Rocky's Bru: Doing a number with numbers
WHEN an investor wants to find out if a country is a good bet, he first looks at the numbers, mostly macro-economic data involving the country's GDP, inflation and unemployment; its central bank's reserves; and perhaps the fertility rate, divorce rate, etc.
Serious magazines like the Economist and Fortune allocate pages and pages for statistical analysis and data compilation to help the prospective investor in his quest.
Highly-paid country risk managers and their researchers will then look beyond economic data and into the socio-political "numbers" that measure a country's freedom, the government's fight against corruption, political stability, race and religious relations, minority rights, etc.
The theory is that the more democratic a government is, the better the country is for the investor.
Something like "1,805 people died in custody" in Malaysia, therefore, is not good news. So is "Over 1,000 people are still being detained without trial".
And yet these are the numbers that some Malaysians have been cooking up and dishing out this past week.
The Saya Anak Bangsa Malaysia group, which started as a human rights movement but has since made forays into partisan politics, claimed last week that 1,805 people had died between 2003 and July last year in our remand cells, prisons and detention centres.
If the group's claim is true, Malaysia is a most terrible place. Even the US, at the height of its 'war on terror', was a lot more restrained compared with Malaysia, if one compares the numbers.
According to one report, "nearly 100 detainees have died while in the hands of US officials in the global war on terror" between August 2002 and 2006. At least a third of them were victims of homicide and torture. Others succumbed to accidents, illnesses and harsh conditions of the detention centres.
On the other hand, according to official statistics provided by our Home Ministry, 147 people have died in police custody in the last 10 years since May 2000. For this year, the number of deaths in police custody is three so far. The highest in a year is 23 in 2003.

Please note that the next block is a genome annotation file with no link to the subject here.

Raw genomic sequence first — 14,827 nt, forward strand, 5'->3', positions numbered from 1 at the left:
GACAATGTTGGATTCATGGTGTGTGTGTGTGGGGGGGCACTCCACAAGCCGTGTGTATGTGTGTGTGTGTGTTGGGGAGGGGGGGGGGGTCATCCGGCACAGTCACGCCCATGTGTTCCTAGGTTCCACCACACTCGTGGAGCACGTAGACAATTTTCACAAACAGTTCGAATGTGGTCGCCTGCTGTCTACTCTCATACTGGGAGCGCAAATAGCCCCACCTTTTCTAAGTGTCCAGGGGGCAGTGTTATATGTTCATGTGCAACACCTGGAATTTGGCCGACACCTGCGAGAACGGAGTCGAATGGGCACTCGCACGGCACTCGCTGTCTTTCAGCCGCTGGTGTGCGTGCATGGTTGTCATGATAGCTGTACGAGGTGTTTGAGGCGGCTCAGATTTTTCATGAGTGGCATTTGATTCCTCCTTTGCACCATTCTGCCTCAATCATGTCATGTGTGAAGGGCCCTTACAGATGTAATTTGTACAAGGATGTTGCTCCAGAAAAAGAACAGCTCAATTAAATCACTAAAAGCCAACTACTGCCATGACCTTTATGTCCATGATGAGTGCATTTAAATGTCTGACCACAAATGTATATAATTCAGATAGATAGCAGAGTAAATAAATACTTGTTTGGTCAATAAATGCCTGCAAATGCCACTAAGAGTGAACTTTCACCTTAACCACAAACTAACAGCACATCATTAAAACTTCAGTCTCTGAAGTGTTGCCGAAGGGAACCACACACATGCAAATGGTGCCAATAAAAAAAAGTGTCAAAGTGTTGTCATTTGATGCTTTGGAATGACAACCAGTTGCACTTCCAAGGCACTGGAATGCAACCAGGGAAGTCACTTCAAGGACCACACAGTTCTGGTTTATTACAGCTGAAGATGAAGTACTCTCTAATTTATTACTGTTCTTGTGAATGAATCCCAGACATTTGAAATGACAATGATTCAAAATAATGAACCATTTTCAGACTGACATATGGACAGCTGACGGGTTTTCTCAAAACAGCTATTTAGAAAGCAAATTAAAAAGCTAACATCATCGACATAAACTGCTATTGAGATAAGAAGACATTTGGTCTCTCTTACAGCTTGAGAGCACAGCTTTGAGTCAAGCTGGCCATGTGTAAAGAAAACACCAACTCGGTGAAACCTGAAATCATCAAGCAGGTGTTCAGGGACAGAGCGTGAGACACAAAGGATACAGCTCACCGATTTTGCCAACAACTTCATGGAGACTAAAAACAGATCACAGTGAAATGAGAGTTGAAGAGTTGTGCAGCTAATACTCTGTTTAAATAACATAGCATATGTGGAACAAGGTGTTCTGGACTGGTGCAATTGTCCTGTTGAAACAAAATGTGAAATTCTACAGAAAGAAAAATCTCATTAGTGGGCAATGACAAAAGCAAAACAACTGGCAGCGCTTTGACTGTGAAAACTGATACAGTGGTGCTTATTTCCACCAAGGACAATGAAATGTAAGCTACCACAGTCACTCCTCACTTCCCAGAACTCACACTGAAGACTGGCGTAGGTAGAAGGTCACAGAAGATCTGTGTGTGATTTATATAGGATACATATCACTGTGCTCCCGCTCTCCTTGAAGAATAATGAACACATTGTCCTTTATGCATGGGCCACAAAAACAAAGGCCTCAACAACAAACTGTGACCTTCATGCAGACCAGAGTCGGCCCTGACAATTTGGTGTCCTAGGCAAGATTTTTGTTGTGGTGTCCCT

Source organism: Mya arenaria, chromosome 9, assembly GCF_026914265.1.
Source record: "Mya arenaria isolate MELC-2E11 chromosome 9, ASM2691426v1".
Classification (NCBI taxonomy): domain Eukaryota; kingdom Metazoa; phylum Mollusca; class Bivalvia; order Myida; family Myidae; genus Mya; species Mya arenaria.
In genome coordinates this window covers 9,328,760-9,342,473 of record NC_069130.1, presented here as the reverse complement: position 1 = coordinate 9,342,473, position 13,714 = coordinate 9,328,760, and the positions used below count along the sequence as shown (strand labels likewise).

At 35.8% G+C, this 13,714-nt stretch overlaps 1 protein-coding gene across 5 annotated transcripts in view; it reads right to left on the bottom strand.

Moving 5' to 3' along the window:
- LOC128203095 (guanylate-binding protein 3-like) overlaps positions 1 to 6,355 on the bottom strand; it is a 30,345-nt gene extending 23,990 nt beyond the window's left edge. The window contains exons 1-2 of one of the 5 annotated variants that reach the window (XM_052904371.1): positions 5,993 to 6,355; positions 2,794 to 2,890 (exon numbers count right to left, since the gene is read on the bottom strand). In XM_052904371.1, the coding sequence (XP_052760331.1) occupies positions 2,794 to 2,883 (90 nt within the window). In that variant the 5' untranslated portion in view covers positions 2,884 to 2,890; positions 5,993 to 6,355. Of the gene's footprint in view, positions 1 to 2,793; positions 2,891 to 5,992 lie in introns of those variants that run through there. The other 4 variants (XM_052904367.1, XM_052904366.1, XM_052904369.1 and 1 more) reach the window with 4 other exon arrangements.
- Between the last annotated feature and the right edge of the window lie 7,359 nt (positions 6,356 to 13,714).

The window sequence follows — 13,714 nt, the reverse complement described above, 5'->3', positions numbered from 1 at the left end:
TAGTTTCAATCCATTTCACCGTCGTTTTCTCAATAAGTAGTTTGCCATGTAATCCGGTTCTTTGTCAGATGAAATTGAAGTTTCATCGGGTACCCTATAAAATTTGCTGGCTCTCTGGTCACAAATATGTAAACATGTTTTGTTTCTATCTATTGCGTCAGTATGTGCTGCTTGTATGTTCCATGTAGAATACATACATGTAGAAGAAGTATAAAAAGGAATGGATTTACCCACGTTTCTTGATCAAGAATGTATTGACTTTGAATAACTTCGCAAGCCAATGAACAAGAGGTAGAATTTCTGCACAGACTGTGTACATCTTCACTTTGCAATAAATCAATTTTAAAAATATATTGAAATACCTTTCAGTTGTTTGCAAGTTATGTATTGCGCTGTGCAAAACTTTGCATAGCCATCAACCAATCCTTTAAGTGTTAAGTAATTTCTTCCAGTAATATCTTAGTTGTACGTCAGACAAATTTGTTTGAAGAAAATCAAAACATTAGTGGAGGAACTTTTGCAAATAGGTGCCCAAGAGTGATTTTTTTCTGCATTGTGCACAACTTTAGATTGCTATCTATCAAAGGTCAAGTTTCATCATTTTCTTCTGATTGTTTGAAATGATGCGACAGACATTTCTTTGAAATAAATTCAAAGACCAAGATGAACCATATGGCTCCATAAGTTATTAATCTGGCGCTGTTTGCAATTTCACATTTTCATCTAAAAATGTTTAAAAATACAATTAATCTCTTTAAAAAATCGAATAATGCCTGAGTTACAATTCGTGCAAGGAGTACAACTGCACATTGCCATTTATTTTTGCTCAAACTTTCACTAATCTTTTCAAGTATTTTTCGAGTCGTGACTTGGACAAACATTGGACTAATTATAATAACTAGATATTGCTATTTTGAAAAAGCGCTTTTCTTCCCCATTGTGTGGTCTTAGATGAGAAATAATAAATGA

It is not a sterling record but certainly nowhere near the claim by SABM of 1,805 deaths in half that period.
Which makes one wonder: What kind of numbers are the people behind SABM trying to do and on whom? Where did they get their statistics from, anyway? The claim by Suaram that 1,000 people have been detained without trial is aimed at misleading.
Last year, it says, "there were nine detainees under the ISA". The fact is, there were nine people STILL being detained under ISA that year. There was only one fresh detainee — Mas Selamat, Singapore's terror suspect.
In the last one year, scores of people were released by the government from the ISA, a fact curiously downplayed by Suaram.
And just this morning, the local pro-Opposition sites are starting to quote the New Tang Dynasty Television, which reported Suaram as saying that "Malaysia arrested nearly 1,000 anti-government protesters in 2009, signalling ... a heightened intolerance (against dissent)".
Most of these ludicrous claims will stay unchallenged for weeks, perhaps months.
Sometimes, a fallacy is allowed to fester in cyberspace until it becomes, to many Netizens, a fact.
A good example is the tale of how Prime Minister Datuk Seri Najib Razak supposedly calling on the Malays to "bathe the keris with Chinese blood" during a rally in Kampung Baru in 1987.
This scene, which was made up by an anti-Najib blogger about two years ago, went unchallenged, and even made it into Wikipedia and a published compilation of the darndest politicians' quotes.
Banning these books, withdrawing publication permits and raiding media offices as means to fight the lies people write about this country will not solve the problem. Investors won't like it, either.
It will be far more effective for the government to churn out all the relevant statistics that matter about the country, including how many people were not arrested for staging anti-government protests, if necessary, so as to help paint the correct picture of our country, for the benefit of ourselves and not just the investors.